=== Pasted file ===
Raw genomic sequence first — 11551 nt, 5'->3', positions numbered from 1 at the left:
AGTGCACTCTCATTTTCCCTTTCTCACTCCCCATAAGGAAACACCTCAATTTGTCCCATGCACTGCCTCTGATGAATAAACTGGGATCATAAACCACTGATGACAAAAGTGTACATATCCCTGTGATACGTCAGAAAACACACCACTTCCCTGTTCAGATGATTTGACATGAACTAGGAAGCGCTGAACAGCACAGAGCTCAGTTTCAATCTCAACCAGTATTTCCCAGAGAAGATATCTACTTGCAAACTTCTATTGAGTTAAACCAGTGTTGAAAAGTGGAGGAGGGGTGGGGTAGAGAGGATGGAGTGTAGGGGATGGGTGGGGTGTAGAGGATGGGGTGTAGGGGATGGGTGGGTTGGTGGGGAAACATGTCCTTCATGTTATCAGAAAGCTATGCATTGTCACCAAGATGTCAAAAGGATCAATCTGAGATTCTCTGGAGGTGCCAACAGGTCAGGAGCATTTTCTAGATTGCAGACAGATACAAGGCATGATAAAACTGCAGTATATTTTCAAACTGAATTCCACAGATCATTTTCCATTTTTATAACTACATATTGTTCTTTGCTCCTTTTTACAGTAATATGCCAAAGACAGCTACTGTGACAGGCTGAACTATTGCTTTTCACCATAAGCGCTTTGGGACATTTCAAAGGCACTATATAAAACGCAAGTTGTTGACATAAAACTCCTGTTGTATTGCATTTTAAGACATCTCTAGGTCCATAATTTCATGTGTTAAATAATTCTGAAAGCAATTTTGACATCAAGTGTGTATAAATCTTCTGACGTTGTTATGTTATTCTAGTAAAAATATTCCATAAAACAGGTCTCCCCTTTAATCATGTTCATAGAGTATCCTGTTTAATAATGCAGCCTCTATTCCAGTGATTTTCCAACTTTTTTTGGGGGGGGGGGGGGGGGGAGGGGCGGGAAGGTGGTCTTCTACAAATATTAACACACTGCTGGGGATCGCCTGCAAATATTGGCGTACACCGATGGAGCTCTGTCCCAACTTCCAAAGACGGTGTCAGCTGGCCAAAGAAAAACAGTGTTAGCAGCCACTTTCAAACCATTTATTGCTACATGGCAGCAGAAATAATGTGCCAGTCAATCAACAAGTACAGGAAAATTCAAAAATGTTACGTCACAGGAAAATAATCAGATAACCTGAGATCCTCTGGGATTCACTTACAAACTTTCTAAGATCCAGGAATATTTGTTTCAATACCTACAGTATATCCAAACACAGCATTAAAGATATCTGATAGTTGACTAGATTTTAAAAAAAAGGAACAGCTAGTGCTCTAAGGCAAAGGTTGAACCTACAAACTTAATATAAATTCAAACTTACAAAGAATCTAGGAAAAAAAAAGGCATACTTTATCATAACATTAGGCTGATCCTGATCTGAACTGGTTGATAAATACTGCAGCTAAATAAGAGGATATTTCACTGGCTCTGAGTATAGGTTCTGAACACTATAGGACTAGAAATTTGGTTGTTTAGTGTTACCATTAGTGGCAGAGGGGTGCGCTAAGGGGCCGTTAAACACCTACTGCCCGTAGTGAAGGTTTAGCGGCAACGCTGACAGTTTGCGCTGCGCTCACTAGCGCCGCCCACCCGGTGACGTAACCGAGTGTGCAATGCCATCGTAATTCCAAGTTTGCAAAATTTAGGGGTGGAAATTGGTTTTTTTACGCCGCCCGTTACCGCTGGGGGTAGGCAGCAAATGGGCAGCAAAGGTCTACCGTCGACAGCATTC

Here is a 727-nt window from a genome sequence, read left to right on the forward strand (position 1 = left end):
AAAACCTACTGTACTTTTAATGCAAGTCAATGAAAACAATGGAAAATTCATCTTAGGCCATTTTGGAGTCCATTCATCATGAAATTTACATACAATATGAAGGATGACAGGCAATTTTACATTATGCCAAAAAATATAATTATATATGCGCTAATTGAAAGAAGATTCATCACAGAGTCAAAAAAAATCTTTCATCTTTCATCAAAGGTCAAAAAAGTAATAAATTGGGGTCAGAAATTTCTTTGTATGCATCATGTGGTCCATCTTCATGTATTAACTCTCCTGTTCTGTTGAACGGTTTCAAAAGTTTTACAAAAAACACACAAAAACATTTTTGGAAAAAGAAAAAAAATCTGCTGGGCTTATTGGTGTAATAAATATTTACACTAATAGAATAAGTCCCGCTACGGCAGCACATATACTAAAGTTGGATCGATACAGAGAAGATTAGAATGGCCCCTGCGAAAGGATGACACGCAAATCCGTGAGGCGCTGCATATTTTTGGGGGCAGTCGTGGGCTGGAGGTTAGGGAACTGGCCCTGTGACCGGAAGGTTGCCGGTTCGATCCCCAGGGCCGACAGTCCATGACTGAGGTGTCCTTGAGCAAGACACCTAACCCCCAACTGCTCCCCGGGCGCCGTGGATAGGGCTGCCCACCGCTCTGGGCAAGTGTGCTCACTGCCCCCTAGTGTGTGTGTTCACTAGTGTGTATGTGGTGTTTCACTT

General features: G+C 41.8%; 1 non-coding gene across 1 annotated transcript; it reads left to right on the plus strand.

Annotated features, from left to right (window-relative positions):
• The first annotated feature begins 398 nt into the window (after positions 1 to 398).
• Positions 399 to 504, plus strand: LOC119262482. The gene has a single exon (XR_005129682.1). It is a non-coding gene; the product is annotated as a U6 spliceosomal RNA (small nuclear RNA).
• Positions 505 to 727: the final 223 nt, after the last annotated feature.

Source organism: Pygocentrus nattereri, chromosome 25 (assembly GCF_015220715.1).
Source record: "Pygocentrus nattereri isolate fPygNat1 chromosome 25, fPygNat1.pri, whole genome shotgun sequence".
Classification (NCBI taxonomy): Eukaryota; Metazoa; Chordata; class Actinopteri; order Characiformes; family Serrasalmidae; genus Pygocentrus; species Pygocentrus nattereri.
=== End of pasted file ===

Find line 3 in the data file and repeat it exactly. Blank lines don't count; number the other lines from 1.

Here is a 727-nt window from a genome sequence, read left to right on the forward strand (position 1 = left end):